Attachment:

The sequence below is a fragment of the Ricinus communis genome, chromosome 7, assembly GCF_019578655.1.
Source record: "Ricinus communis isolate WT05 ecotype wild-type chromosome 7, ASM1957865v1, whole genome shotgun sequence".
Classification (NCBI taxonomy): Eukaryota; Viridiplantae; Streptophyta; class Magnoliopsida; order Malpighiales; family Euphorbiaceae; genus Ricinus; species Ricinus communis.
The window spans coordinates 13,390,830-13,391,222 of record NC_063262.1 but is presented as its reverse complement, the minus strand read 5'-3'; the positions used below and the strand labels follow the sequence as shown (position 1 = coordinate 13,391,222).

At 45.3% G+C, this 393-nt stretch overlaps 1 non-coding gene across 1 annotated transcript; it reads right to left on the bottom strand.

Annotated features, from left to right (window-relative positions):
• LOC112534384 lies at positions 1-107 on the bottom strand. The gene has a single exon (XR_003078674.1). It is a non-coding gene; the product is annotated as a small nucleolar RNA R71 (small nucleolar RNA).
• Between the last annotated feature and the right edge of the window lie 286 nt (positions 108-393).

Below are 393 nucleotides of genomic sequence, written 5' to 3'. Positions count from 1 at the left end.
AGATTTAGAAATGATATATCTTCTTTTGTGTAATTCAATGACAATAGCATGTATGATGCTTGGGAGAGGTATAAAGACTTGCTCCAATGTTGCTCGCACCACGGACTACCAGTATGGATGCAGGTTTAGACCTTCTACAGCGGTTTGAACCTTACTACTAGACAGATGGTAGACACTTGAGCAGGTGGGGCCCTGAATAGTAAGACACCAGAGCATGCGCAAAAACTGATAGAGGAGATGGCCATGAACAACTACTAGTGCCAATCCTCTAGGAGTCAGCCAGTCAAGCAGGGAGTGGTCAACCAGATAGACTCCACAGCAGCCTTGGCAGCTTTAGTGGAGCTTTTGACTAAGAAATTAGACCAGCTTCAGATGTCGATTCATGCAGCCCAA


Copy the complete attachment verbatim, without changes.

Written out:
The sequence below is a fragment of the Ricinus communis genome, chromosome 7, assembly GCF_019578655.1.
Source record: "Ricinus communis isolate WT05 ecotype wild-type chromosome 7, ASM1957865v1, whole genome shotgun sequence".
Classification (NCBI taxonomy): Eukaryota; Viridiplantae; Streptophyta; class Magnoliopsida; order Malpighiales; family Euphorbiaceae; genus Ricinus; species Ricinus communis.
The window spans coordinates 13,390,830-13,391,222 of record NC_063262.1 but is presented as its reverse complement, the minus strand read 5'-3'; the positions used below and the strand labels follow the sequence as shown (position 1 = coordinate 13,391,222).

At 45.3% G+C, this 393-nt stretch overlaps 1 non-coding gene across 1 annotated transcript; it reads right to left on the bottom strand.

Annotated features, from left to right (window-relative positions):
• LOC112534384 lies at positions 1-107 on the bottom strand. The gene has a single exon (XR_003078674.1). It is a non-coding gene; the product is annotated as a small nucleolar RNA R71 (small nucleolar RNA).
• Between the last annotated feature and the right edge of the window lie 286 nt (positions 108-393).

Below are 393 nucleotides of genomic sequence, written 5' to 3'. Positions count from 1 at the left end.
AGATTTAGAAATGATATATCTTCTTTTGTGTAATTCAATGACAATAGCATGTATGATGCTTGGGAGAGGTATAAAGACTTGCTCCAATGTTGCTCGCACCACGGACTACCAGTATGGATGCAGGTTTAGACCTTCTACAGCGGTTTGAACCTTACTACTAGACAGATGGTAGACACTTGAGCAGGTGGGGCCCTGAATAGTAAGACACCAGAGCATGCGCAAAAACTGATAGAGGAGATGGCCATGAACAACTACTAGTGCCAATCCTCTAGGAGTCAGCCAGTCAAGCAGGGAGTGGTCAACCAGATAGACTCCACAGCAGCCTTGGCAGCTTTAGTGGAGCTTTTGACTAAGAAATTAGACCAGCTTCAGATGTCGATTCATGCAGCCCAA